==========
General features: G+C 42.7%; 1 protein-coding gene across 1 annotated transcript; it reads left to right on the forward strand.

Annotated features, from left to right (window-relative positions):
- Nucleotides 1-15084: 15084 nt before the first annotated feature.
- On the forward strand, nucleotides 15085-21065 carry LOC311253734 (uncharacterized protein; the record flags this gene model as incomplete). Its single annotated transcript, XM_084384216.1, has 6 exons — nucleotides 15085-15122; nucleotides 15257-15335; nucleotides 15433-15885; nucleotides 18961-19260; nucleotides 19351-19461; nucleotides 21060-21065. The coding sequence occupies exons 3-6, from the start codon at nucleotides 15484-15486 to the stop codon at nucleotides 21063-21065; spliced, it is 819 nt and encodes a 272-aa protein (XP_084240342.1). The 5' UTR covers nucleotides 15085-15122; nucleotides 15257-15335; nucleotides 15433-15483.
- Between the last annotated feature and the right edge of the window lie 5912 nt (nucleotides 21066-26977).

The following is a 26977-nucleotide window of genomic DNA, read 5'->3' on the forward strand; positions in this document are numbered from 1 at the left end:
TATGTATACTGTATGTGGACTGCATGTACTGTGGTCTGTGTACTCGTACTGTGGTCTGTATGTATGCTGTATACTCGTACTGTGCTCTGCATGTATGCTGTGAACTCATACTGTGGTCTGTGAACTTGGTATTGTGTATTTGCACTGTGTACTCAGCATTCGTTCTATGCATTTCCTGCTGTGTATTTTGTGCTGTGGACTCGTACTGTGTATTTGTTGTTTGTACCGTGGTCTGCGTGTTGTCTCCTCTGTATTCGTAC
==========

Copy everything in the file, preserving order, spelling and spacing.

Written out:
General features: G+C 42.7%; 1 protein-coding gene across 1 annotated transcript; it reads left to right on the forward strand.

Annotated features, from left to right (window-relative positions):
- Nucleotides 1-15084: 15084 nt before the first annotated feature.
- On the forward strand, nucleotides 15085-21065 carry LOC311253734 (uncharacterized protein; the record flags this gene model as incomplete). Its single annotated transcript, XM_084384216.1, has 6 exons — nucleotides 15085-15122; nucleotides 15257-15335; nucleotides 15433-15885; nucleotides 18961-19260; nucleotides 19351-19461; nucleotides 21060-21065. The coding sequence occupies exons 3-6, from the start codon at nucleotides 15484-15486 to the stop codon at nucleotides 21063-21065; spliced, it is 819 nt and encodes a 272-aa protein (XP_084240342.1). The 5' UTR covers nucleotides 15085-15122; nucleotides 15257-15335; nucleotides 15433-15483.
- Between the last annotated feature and the right edge of the window lie 5912 nt (nucleotides 21066-26977).

The following is a 26977-nucleotide window of genomic DNA, read 5'->3' on the forward strand; positions in this document are numbered from 1 at the left end:
TATGTATACTGTATGTGGACTGCATGTACTGTGGTCTGTGTACTCGTACTGTGGTCTGTATGTATGCTGTATACTCGTACTGTGCTCTGCATGTATGCTGTGAACTCATACTGTGGTCTGTGAACTTGGTATTGTGTATTTGCACTGTGTACTCAGCATTCGTTCTATGCATTTCCTGCTGTGTATTTTGTGCTGTGGACTCGTACTGTGTATTTGTTGTTTGTACCGTGGTCTGCGTGTTGTCTCCTCTGTATTCGTAC